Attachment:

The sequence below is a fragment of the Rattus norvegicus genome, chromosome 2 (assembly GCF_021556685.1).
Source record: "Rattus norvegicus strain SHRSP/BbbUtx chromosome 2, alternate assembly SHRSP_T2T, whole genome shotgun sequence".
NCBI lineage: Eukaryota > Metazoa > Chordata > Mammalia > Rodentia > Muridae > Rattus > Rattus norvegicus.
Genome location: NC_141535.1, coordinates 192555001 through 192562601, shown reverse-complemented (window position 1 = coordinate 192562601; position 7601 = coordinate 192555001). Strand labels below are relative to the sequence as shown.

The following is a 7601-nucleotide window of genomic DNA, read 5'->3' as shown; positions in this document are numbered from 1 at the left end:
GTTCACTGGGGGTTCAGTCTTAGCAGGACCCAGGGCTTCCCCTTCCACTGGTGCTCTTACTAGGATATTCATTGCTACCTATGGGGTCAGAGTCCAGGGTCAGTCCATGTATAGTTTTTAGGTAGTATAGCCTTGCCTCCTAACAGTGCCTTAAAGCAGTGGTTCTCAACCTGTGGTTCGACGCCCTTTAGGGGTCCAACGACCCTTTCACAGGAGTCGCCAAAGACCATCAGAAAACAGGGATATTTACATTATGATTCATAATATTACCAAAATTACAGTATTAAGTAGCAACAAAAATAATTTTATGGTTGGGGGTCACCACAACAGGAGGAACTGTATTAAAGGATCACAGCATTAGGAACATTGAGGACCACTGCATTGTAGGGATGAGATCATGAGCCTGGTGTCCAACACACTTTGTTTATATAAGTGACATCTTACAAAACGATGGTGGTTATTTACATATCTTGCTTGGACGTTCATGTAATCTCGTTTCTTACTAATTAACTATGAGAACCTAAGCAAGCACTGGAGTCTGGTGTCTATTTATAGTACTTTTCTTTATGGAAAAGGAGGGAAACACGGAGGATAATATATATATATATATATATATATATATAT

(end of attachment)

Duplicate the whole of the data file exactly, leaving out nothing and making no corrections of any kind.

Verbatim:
The sequence below is a fragment of the Rattus norvegicus genome, chromosome 2 (assembly GCF_021556685.1).
Source record: "Rattus norvegicus strain SHRSP/BbbUtx chromosome 2, alternate assembly SHRSP_T2T, whole genome shotgun sequence".
NCBI lineage: Eukaryota > Metazoa > Chordata > Mammalia > Rodentia > Muridae > Rattus > Rattus norvegicus.
Genome location: NC_141535.1, coordinates 192555001 through 192562601, shown reverse-complemented (window position 1 = coordinate 192562601; position 7601 = coordinate 192555001). Strand labels below are relative to the sequence as shown.

The following is a 7601-nucleotide window of genomic DNA, read 5'->3' as shown; positions in this document are numbered from 1 at the left end:
GTTCACTGGGGGTTCAGTCTTAGCAGGACCCAGGGCTTCCCCTTCCACTGGTGCTCTTACTAGGATATTCATTGCTACCTATGGGGTCAGAGTCCAGGGTCAGTCCATGTATAGTTTTTAGGTAGTATAGCCTTGCCTCCTAACAGTGCCTTAAAGCAGTGGTTCTCAACCTGTGGTTCGACGCCCTTTAGGGGTCCAACGACCCTTTCACAGGAGTCGCCAAAGACCATCAGAAAACAGGGATATTTACATTATGATTCATAATATTACCAAAATTACAGTATTAAGTAGCAACAAAAATAATTTTATGGTTGGGGGTCACCACAACAGGAGGAACTGTATTAAAGGATCACAGCATTAGGAACATTGAGGACCACTGCATTGTAGGGATGAGATCATGAGCCTGGTGTCCAACACACTTTGTTTATATAAGTGACATCTTACAAAACGATGGTGGTTATTTACATATCTTGCTTGGACGTTCATGTAATCTCGTTTCTTACTAATTAACTATGAGAACCTAAGCAAGCACTGGAGTCTGGTGTCTATTTATAGTACTTTTCTTTATGGAAAAGGAGGGAAACACGGAGGATAATATATATATATATATATATATATATATAT